On Wednesday last week (8th May) we attended a Think Tank in Sydney. It was run by Allen & Clarke, a public policy consulting firm who have been contracted by the Australian Government Department of Health to develop an evidenced-based clinical pathway and multidisciplinary care model for patients suffering from Debilitating Symptom Complexes Attributed to Ticks (DSCATT); we call it Australian Lyme disease.
The purpose of the Think Tank was to bring together all those people with an interest in the topic including patients, medical and allied health professionals, representatives of medical colleges and public health officials. There were around 30 attendees with a additional 14 or so joining online.
While we expect to see a formal report of the day, we thought it was appropriate to update the community on the things we learnt and were able to contribute to on behalf of patients.
Firstly, the project is expected to take 9 months with a recommended clinical pathway being presented to the appropriate government health committee for approval by February 2020. Allen & Clarke presented their development plan which includes significant consultation with the community. If you are in or near Sydney, Brisbane, Melbourne, Canberra or Perth you’ll be able to attend an in-person consultation about the draft clinical pathway and provide your feedback. For people outside of the major cities a virtual, or online option is also planned.
This is the first time we’ve seen such commitment to broad consultation with the community and is very reassuring; but its success depends on our input. As soon as we know about the timing of the consultation sessions, we’ll let you know.
WHAT IS A CLINICAL PATHWAY?
Since we are new to this, we appreciated the explanation of what clinical pathways are, but we remain a little sceptical when we see words like ‘standard’, because most of us know that Australian Lyme disease and its associated impacts are anything but ‘standard’. While we appreciate that there needs to be some standards to inform guidelines for medical professionals, the complexity of the illness is going to complicate standardisation.
Many of you already know that Dr Richard Horowitz, our Patron, has developed a 16 Point differential diagnostic map, but within it are hundreds of points about related medical conditions and considerations in laboratory testing. Dr Horowitz’ model has been developed over many years, it is developed through on his extensive clinical experience and is the model is drawn from thousands of pieces of evidence in patient medical charts.
During the Think Tank we workshopped many ideas about the stages of clinical care: from assessment of a patient and diagnosis; how to treat and manage patients; when to refer a patient to specialist/s; and what the important issues are in recovery and self-management for patients. We revisited the common signs and symptoms associated with Lyme-like illness in Australia and covered the huge list of alternative diagnosis patients had experienced.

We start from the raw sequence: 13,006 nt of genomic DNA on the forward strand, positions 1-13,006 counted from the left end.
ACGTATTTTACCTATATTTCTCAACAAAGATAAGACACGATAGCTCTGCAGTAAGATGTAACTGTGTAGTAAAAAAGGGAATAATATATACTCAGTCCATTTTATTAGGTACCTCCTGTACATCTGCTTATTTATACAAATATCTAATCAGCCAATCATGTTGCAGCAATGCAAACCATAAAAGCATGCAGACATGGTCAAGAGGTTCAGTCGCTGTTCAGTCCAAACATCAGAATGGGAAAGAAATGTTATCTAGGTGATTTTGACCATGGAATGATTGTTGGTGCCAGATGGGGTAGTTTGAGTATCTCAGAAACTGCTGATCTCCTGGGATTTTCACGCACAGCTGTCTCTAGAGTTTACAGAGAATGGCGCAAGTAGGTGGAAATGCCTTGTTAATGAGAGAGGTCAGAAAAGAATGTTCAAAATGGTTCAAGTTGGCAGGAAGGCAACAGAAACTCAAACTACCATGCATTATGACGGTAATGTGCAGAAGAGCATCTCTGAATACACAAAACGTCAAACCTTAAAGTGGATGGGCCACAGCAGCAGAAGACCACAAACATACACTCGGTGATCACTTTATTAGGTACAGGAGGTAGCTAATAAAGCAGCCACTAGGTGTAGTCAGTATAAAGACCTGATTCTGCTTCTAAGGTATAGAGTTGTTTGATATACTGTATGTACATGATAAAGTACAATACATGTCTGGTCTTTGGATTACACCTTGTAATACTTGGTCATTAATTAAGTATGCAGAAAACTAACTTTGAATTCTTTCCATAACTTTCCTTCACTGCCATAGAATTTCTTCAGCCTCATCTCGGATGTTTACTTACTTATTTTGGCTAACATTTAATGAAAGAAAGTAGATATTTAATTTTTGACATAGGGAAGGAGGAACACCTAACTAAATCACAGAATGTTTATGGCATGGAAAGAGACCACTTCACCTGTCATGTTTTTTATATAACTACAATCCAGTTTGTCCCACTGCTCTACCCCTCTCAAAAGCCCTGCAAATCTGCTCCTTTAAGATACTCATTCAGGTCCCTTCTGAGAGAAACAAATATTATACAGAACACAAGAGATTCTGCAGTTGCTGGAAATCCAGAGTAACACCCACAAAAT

WHAT PATIENTS WANT
It was very encouraging to see that Allen & Clarke had reviewed many patient stories and extracted a range of patient needs, although they’ve described them as ‘wants’. It is important for the patient community to ensure that their needs are addressed within the clinical pathway and especially in design and development of multidisciplinary care teams. It’s also important that the ‘wants’ of patients are not confused with their rights; every Australian has a right to informed, accessible, non-discriminatory health services, irrespective of their illness label.
It’s just a start
There is much more work to progress over the coming months but overall, we were encouraged by the open and progressive discussion, the commitment to ongoing consultation and an authentic desire to ensure that the clinical pathway is acceptable to patients.
However, we are also very aware of the complexity involved in this illness and all its systemic manifestations. We’d have been much more excited if we’d heard of a truly transformational approach using a personalised medicine model that takes account of the diverse and interchangeable symptoms we suffer.
While we appreciate the effort to date, we expect to see more work on a critical analysis of the literature available in Australia. We are also expecting to see and participate in a comprehensive contextual inquiry that informs the design and development of the clinical pathway and multi-disciplinary care models. A clinical pathway designed without regard for the current clinical context for medical professionals or for patients is not going to be helpful to anyone.
The LDAA’s submissions highlight the Australian context which includes extensive stigma and discrimination, the ongoing threat of medico-legal action for practitioners diagnosing and treating Lyme-like illness, the inadequate and misleading pathology diagnostic situation, lack of research and the complete absence of surveillance and epidemiological data.
We have an incredible opportunity to leap frog old thinking and demonstrate leadership in the way we approach this issue in Australia.
Australian Lyme disease is a systemic and chronic zoonotic illness and requires a OneHealth and personalised medicine approach not a standardised clinical care model.
We will keep you updated on progress as it emerges.